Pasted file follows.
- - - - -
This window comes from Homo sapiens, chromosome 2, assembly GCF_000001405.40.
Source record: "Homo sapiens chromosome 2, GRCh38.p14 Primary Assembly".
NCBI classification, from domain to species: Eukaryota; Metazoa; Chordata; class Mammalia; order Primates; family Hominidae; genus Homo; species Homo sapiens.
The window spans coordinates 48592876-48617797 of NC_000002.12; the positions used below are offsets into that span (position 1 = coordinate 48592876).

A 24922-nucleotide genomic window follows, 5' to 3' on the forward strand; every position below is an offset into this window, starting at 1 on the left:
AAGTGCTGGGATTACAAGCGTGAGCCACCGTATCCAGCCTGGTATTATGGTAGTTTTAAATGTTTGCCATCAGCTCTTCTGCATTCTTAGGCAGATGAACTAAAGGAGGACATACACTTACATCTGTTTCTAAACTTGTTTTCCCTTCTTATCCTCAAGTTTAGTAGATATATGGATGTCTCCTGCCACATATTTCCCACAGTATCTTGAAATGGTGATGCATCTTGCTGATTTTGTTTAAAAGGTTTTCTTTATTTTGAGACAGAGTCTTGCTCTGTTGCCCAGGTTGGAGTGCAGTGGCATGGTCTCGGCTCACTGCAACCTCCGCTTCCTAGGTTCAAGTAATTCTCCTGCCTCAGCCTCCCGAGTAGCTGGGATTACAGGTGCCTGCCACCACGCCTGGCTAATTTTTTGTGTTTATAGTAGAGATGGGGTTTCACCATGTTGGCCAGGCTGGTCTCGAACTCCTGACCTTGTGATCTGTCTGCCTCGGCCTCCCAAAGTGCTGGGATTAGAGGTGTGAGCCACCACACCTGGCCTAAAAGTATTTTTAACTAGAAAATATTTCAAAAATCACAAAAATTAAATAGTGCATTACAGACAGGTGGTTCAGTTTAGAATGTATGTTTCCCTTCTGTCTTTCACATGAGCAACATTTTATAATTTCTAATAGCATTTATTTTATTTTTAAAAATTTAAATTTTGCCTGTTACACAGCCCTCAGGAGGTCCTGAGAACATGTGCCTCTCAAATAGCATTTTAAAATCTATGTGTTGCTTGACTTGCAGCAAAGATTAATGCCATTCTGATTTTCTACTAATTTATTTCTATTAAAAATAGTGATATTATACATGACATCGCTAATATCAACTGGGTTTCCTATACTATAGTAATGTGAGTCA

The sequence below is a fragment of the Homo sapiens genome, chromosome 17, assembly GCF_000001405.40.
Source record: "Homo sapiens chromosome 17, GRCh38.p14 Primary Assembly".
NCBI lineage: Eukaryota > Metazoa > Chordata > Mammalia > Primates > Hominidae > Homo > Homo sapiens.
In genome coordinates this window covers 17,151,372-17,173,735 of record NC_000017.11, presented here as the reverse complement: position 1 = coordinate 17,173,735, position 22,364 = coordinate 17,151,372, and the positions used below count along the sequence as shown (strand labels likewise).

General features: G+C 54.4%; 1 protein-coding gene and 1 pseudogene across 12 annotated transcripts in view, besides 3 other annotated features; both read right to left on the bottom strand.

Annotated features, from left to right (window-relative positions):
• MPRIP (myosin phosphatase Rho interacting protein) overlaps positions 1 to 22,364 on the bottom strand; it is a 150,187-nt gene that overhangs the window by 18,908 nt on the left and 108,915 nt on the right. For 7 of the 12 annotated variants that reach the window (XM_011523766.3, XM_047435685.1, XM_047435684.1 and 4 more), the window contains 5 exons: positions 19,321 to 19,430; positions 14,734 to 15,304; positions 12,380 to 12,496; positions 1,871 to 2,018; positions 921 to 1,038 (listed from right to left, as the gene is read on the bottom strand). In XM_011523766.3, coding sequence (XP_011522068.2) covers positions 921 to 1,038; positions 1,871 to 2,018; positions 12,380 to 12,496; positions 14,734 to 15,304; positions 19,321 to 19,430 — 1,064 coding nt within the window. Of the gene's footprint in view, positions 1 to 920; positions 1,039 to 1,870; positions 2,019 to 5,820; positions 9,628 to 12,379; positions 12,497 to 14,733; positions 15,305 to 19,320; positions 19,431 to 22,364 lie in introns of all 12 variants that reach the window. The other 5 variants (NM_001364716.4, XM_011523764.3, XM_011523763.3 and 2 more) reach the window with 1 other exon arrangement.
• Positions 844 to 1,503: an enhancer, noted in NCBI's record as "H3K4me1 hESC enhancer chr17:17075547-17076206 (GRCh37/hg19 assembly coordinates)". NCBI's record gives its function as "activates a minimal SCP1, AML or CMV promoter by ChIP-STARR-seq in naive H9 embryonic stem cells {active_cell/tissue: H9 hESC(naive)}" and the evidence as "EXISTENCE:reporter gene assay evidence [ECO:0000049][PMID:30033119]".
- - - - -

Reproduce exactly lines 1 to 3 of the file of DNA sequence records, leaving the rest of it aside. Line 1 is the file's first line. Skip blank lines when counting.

This window comes from Homo sapiens, chromosome 2, assembly GCF_000001405.40.
Source record: "Homo sapiens chromosome 2, GRCh38.p14 Primary Assembly".
NCBI classification, from domain to species: Eukaryota; Metazoa; Chordata; class Mammalia; order Primates; family Hominidae; genus Homo; species Homo sapiens.